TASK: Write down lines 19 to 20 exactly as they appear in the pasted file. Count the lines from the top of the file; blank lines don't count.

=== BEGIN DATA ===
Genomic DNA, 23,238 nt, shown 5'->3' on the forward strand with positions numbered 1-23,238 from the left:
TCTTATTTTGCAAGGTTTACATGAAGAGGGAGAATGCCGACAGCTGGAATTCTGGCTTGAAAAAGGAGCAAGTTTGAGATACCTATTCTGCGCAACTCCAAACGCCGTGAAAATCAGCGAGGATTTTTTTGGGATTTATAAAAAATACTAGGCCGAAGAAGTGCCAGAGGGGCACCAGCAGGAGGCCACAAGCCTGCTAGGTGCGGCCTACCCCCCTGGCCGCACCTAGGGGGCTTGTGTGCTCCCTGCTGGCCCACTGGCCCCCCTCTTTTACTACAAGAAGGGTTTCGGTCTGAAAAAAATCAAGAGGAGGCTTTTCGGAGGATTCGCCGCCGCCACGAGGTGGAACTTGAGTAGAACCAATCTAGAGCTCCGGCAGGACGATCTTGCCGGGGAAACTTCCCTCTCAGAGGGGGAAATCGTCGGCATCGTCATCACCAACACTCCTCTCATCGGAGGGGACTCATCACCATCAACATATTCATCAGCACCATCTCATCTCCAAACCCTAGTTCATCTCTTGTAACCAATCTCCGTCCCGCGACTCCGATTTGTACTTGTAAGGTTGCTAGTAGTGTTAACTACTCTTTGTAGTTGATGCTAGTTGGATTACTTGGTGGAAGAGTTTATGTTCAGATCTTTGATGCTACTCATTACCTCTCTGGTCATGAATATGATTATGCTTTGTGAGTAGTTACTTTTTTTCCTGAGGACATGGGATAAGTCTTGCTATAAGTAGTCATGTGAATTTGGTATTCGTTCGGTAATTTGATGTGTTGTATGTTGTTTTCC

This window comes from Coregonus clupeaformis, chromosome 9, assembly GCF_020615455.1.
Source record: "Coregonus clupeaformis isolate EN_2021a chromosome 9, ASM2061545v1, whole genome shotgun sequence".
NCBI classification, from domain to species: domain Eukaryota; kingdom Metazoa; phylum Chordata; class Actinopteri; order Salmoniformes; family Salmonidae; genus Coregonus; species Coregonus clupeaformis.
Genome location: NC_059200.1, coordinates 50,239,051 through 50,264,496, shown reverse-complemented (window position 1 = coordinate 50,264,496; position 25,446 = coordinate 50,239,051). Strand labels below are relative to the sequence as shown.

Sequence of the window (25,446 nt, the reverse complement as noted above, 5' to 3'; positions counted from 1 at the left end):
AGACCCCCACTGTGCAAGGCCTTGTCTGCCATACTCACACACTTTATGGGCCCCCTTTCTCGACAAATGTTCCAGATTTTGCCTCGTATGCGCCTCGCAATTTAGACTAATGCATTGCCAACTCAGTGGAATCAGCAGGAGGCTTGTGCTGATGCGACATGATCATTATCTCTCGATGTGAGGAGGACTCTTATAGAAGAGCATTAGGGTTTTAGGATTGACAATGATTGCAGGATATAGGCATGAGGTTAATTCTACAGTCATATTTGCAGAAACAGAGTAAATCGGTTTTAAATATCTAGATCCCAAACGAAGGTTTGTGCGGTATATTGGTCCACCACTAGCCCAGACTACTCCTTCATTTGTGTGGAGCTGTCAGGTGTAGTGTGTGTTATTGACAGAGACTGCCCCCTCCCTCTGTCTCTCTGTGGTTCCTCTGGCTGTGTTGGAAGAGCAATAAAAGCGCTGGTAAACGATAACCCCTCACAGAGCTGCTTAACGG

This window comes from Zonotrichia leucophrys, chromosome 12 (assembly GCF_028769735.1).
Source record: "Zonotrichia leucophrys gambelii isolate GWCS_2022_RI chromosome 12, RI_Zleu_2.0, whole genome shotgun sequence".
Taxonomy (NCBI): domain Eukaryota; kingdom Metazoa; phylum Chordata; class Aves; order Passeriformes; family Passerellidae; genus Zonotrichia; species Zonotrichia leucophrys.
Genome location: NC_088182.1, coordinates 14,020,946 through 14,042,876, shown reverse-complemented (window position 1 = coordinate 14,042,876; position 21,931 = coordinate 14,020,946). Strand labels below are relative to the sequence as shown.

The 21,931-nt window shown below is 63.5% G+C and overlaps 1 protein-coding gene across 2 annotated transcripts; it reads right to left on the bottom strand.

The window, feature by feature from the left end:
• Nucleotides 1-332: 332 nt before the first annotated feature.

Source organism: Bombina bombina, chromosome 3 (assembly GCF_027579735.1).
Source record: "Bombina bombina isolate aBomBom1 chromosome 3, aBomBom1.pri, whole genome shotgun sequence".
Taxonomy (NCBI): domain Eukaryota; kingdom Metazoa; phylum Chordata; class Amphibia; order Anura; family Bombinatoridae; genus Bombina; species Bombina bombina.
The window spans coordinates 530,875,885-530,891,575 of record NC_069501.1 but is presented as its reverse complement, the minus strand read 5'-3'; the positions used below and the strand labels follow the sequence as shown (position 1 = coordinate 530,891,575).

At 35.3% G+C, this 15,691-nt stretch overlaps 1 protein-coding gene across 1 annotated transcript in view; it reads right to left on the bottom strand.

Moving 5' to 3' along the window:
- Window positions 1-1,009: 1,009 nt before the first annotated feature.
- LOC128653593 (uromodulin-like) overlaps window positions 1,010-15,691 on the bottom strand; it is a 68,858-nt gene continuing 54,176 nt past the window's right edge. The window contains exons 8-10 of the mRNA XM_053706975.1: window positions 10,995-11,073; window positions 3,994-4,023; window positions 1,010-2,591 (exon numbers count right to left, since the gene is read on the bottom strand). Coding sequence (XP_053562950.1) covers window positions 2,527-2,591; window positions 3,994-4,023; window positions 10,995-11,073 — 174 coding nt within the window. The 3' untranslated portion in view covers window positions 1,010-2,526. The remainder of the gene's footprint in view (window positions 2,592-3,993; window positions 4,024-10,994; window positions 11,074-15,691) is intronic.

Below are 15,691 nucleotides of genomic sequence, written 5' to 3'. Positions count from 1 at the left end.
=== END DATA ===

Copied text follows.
The window spans coordinates 530,875,885-530,891,575 of record NC_069501.1 but is presented as its reverse complement, the minus strand read 5'-3'; the positions used below and the strand labels follow the sequence as shown (position 1 = coordinate 530,891,575).

At 35.3% G+C, this 15,691-nt stretch overlaps 1 protein-coding gene across 1 annotated transcript in view; it reads right to left on the bottom strand.